30      Next, Deputy Kuhtz argues that the circuit court erred when it found that the Sheriff’s Association did not have standing to bring suit.  He contends that the Sheriff’s Association’s interest “in representing its members, knowing the law to represent its members, and preventing negative employment actions from being taken against its members” is within the “zone of interest” protected by Wis. Stat. § 51.30 and gives it standing.  We disagree.

31      Whether an organization has standing to participate in an action or proceeding is a question of law that we review de novo.  See Zehetner v. Chrysler Fin. Co., 2004 WI App 80, ¶12, 272 Wis. 2d 628, 679 N.W.2d 919.  “Standing is not a question of jurisdiction, but of sound judicial policy.  Under Wisconsin[’]s law of standing, we must determine whether the party seeking standing was injured in fact, and whether the interest allegedly injured is arguably within the zone of interests … protected or regulated by the statute.”  Id. (citations omitted).  Accordingly, we turn to Wis. Stat. § 51.30 to determine whether the Sheriff’s Association has standing.

32      Wisconsin Stat. § 51.30(4) states that “all treatment records shall remain confidential and are privileged to the subject individual.”  (Emphasis added.)  Further, § 51.30(9), the damages provision for a violation of the treatment-records privilege, states that “[a]ny person, including the state or any political subdivision of the state, violating this section shall be liable to any person damaged as a result of the violation for such damages.”  (Emphasis added.)  The focus of the statute is on the individual—the patient—whose treatment records have been released, and the damage to be protected from is the release of confidential information.  The Sheriff’s Association does not argue that it was injured in that manner.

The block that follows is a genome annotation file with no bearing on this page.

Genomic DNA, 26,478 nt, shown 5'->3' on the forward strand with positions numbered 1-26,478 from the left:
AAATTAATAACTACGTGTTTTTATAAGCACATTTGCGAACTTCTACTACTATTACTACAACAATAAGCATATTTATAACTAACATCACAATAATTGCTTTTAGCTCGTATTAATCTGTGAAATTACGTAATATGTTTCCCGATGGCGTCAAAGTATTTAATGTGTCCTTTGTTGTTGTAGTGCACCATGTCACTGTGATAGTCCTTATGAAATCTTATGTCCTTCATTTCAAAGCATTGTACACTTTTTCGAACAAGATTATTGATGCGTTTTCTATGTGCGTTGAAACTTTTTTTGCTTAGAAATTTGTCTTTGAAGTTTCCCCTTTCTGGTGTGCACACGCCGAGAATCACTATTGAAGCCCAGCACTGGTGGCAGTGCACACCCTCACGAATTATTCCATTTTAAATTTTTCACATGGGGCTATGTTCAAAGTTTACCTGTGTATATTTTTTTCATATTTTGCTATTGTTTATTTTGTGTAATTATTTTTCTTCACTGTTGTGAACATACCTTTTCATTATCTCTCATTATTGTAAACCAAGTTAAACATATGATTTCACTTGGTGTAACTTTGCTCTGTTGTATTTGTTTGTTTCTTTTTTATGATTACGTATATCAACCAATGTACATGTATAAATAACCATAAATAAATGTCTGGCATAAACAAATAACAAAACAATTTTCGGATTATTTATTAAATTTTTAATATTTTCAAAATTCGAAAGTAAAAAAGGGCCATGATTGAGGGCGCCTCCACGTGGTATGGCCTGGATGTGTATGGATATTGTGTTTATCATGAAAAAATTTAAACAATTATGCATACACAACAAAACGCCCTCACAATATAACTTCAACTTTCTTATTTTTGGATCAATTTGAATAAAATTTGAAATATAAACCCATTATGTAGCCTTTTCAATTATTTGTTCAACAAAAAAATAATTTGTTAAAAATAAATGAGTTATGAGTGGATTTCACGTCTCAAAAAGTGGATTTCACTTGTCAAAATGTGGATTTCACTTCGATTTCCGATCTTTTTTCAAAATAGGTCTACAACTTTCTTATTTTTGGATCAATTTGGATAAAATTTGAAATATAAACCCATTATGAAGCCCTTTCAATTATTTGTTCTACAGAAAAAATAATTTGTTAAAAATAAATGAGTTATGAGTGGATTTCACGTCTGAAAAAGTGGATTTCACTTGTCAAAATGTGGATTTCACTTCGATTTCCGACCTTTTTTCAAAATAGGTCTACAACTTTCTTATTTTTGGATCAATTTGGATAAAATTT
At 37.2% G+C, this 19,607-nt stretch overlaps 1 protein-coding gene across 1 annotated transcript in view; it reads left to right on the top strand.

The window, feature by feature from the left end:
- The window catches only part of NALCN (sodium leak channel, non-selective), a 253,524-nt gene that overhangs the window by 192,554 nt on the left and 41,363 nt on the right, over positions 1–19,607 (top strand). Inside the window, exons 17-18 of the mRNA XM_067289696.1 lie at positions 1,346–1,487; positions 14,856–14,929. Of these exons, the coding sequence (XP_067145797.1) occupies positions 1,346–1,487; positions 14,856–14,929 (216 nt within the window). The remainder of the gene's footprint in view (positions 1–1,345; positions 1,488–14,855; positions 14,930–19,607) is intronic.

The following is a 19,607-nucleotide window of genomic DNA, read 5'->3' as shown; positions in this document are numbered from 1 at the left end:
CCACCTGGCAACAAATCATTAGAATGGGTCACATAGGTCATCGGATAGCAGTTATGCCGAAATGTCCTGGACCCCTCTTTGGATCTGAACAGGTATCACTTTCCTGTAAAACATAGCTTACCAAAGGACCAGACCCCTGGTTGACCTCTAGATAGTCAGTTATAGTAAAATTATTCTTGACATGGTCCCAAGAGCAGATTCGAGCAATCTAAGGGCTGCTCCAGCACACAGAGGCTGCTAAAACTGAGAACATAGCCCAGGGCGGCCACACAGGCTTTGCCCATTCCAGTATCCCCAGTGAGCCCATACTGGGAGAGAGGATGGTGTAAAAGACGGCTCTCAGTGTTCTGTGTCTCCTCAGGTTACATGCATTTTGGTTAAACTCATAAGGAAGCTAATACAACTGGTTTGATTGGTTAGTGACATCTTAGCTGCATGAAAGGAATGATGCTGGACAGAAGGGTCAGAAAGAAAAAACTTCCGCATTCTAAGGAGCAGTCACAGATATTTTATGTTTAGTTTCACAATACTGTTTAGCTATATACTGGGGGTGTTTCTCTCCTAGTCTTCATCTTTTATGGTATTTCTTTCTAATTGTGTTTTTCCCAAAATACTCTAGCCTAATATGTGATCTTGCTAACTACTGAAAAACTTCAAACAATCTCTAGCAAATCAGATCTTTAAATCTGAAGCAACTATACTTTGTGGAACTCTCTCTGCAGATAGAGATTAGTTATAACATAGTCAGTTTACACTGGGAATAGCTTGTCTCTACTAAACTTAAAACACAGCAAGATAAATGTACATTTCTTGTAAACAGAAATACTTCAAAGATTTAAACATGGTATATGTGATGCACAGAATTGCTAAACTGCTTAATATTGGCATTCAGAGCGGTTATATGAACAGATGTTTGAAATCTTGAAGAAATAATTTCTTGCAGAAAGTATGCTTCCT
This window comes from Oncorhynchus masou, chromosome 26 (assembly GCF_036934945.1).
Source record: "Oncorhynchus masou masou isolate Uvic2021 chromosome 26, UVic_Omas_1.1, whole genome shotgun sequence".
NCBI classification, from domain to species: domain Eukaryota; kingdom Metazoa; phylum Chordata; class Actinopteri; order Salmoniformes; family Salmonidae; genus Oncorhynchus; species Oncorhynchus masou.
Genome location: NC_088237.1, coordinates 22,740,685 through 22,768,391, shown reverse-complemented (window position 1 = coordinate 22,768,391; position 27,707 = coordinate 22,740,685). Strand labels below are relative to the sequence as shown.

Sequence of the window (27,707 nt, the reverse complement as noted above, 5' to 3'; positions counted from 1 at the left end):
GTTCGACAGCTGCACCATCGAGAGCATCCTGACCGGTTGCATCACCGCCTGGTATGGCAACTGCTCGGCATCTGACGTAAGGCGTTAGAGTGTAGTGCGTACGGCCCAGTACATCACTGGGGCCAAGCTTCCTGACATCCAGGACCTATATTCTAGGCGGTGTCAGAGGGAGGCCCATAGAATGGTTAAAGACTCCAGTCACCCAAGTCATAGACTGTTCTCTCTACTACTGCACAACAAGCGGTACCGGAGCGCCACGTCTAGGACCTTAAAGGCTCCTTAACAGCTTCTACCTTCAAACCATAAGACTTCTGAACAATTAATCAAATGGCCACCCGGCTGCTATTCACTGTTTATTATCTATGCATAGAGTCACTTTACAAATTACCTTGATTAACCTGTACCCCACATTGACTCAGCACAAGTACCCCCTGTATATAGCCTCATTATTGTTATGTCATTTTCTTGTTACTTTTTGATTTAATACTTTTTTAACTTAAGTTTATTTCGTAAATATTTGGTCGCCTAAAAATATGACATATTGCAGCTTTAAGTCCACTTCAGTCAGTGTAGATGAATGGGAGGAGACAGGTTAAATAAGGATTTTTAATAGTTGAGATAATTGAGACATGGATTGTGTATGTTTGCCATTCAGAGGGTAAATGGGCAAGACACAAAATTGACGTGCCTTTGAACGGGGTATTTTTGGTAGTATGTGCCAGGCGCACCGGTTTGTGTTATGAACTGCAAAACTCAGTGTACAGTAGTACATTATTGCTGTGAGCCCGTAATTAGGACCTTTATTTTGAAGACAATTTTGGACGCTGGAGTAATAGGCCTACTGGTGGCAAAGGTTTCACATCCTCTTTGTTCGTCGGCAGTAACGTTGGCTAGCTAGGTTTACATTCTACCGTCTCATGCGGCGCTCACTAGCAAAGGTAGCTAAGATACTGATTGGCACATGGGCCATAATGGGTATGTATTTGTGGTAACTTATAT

33      That the zone of interest to be protected by Wis. Stat. § 51.30 is personal to the patient whose records are released is further emphasized by our holding in Olson v. Red Cedar Clinic, 2004 WI App 102, 273 Wis. 2d 728, 681 N.W.2d 306, in which we held that a minor-patient’s parents, who held the power to consent to the release of the minor-patient’s treatment records, did not have an expectation of confidentiality as to information about them in the minor-patient’s treatment records under § 51.30.  Olson, 273 Wis. 2d 728, ¶¶13-14.  We held that the nature of the privilege is such that it attaches only to the “one who receives treatment.”  Id., ¶14.  The Sheriff’s Association did not receive treatment and does not have standing to sue under the statute.